Danish Hot Dog Stands: Look for them all over the city center!
The standard version of a Danish street food hot dog can be found in one of the many stands downtown. One big difference I enjoyed in this country is that you can order your hot dog wrapped in bacon! It’s then covered with ketchup, mustard, remoulade, raw onions, fried onions and pickled cucumbers. A definite must eat street food in Copenhagen.
If you’re a vegetarian, many stands have a vegetarian option or two as well. Each hot dog runs around $5-8 depending on the size you order. They were out of large sausages so this one pictured is a small. It wasn’t really that small, though.
Strøg Shawarma: Frederiksberggade 5, 1459 København K
Many of the Copenhagen street food shawarma options are great but I found myself returning to Strøg several times. Open late night and centrally located, this is an ideal spot when you’re hungry in the city center. They aren’t the cheapest option but their quality exceeds that of every other local shawarma spot I came across.
The volume of meat they have cooking at any given time is testament to the volume of customers they see each day. This is also different from some of their competitors as the meat is of higher quality and is generally cut right in front of you and placed on your sandwich. Other places may cook their meat in a similar way but the meat may appear to me a large chunk of meat instead of the many strips of meet shown here that are rotating. Other shawarma shops may also cut the meat when it’s done and leave it sitting on the grill where it dries out, or they may place it in a liquid, resulting in a loss of the crispiness from having been cut and immediately placed on your sandwich.
It’s clear that none of those mistakes are made here at Strøg. Their preparation style is truly the best way to enjoy a shawarma. Sliced fresh, available as a plate or in a pita, I couldn’t get enough of this place. The lamb and beef combination as well as the chicken were all fantastic.
The red chili oil is also a must try. The savory flavor of the meat, creaminess of the tzaziki and fresh tomatoes and lettuce are all wonderfully brought together with a little bit of this spice. Be careful, though. It doesn’t taste as hot at first but it continues to build as the meal goes on and can pack a powerful punch. I don’t know what they do to the chili oil here but it’s wonderful.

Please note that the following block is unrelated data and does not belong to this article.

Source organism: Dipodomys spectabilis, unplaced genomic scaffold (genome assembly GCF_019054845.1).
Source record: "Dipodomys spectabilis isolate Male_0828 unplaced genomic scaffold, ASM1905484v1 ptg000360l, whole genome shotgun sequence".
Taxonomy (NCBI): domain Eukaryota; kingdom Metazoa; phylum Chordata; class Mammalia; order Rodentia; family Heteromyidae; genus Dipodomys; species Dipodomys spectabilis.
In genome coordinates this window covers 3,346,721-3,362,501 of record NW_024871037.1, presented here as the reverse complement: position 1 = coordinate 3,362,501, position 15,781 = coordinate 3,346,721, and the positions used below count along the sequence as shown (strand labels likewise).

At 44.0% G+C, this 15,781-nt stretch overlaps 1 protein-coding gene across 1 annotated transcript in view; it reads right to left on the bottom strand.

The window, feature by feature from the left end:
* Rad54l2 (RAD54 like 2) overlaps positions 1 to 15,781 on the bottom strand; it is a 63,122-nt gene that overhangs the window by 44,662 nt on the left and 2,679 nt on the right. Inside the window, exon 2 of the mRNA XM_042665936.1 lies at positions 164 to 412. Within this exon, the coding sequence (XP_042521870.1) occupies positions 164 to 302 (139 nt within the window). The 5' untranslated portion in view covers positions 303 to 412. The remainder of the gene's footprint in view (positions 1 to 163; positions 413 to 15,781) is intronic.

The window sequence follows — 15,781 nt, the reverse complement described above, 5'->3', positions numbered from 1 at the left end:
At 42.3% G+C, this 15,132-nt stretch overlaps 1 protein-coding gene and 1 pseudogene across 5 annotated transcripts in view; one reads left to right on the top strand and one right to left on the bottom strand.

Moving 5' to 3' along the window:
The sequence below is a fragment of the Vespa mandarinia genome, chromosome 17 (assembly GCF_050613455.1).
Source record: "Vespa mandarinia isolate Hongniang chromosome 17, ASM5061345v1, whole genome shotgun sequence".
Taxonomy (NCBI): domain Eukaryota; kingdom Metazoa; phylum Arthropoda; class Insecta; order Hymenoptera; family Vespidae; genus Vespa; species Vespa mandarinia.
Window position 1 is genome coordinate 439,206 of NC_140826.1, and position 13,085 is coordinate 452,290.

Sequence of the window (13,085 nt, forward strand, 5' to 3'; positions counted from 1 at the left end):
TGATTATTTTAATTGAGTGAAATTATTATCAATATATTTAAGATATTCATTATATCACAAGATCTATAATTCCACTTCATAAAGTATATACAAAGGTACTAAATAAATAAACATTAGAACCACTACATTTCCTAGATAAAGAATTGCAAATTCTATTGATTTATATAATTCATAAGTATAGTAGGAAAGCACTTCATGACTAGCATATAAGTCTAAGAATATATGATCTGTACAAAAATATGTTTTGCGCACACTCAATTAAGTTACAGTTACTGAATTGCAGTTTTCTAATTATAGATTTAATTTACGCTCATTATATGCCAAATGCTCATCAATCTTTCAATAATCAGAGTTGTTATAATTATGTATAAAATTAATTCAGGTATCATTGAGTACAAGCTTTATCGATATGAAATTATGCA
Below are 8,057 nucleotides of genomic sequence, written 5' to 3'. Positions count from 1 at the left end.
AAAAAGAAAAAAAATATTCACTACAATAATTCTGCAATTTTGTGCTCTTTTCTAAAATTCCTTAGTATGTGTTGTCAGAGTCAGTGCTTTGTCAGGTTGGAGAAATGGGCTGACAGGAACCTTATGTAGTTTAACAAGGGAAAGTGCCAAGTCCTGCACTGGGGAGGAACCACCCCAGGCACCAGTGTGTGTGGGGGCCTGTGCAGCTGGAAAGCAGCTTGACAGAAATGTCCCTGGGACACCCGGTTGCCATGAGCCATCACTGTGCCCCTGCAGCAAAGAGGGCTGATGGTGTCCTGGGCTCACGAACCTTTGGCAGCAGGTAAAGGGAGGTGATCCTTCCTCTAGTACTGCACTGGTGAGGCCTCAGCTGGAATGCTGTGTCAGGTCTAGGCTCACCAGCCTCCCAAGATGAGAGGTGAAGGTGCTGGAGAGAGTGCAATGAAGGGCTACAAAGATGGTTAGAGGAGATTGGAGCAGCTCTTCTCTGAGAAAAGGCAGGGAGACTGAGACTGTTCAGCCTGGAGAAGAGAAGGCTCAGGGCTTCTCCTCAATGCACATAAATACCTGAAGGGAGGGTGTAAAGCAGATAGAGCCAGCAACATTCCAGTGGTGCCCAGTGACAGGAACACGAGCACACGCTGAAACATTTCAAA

Hija de Sanchez: Torvehallerne, Frederiksborggade 21 & Slagterboderne 8
What happens when you take a chef with an affinity for traditional Mexican street food and allow them to hone their skills under the famous Rene Redzepi of Noma for a few years? You get some incredible taco shops!
Taco standouts here include traditional pork carnitas, huevo ranchero with a fried egg (!), fried fish and the “El Paul” with crispy fish skin. Chef Rosio Sanchez sited a lack of quality, traditional Mexican food in Copenhagen as one of her primary reasons for opening Hija de Sanchez. With her resume and taco lineup, I will venture to guess these taco stands are done right.
Though I was able to find incredible food while traveling around Europe, the thing I missed the most from home were good tacos. I sadly missed the opening of Chef Rosio Sanchez’s Hija de Sanchez by a matter of days but can’t wait to give them a try next time.
Belgian Waffles: Vimmelskaftet 39, 1161 København K, Denmark
Although I generally prefer savory to sweet, who can say no to a Belgian waffles covered with cinnamon and ice cream? Not far from Strøg Shawarma, and a few doors down from the Lego Store (another must see!) is a great little Copenhagen street food dessert spot pictured here.
Although the menu doesn’t list the option to add ice cream instead of whipped cream, they are happy to do it for you for an extra dollar or so. It was a nice sweet treat on a rather warm day in June. Highly recommended for anyone interested in satiating their sweet tooth.
Copenhagen Street Food Map
Read More: Street Food in Europe & Around the World
Street Beers & Drinking in the Streets
Be aware that it’s also legal to drink alcohol in the streets of Copenhagen. This makes it possible to enjoy some incredible street food alongside some of your favorite drinks, without having to pay too much for them. My friends and I took full advantage of this option that is not available in many other countries.
Read More: What is Danish Hygge?
Will Copenhagen Break the Bank?
Nearly every meal I enjoyed was in the $6-12 range and only maybe three were closer to $20. Six-packs of local brew run around $9-10. These aren’t the cheapest prices but they aren’t the most expensive, either. For anyone who is afraid Copenhagen will break the bank, I would encourage them to check out some of these affordable Copenhagen street food and drink options, as well as one of the city’s many amazing hostels.
Copenhagen Downtown Hostel is my favorite place to stay and they serve free coffee – and even free shots of vodka if you are feeling brave – to your door every morning. During my time in Copenhagen I was even able to get into Tivoli Gardens and see Elton John one night and then Lady Gaga and Tony Bennett another night for around $20 each. Deals can be found in Copenhagen and it is a city well worth the time and money to do so. It remains one of my favorite places to which I’ve visited. The Copenhagen street food is also difficult to rival. I’ll continue to search throughout Europe to see who can rival them. I highly recommend considering Denmark as a travel destination.
Skål! (Cheers in Danish)
What’s your favorite Copenhagen street food? Join the discussion below!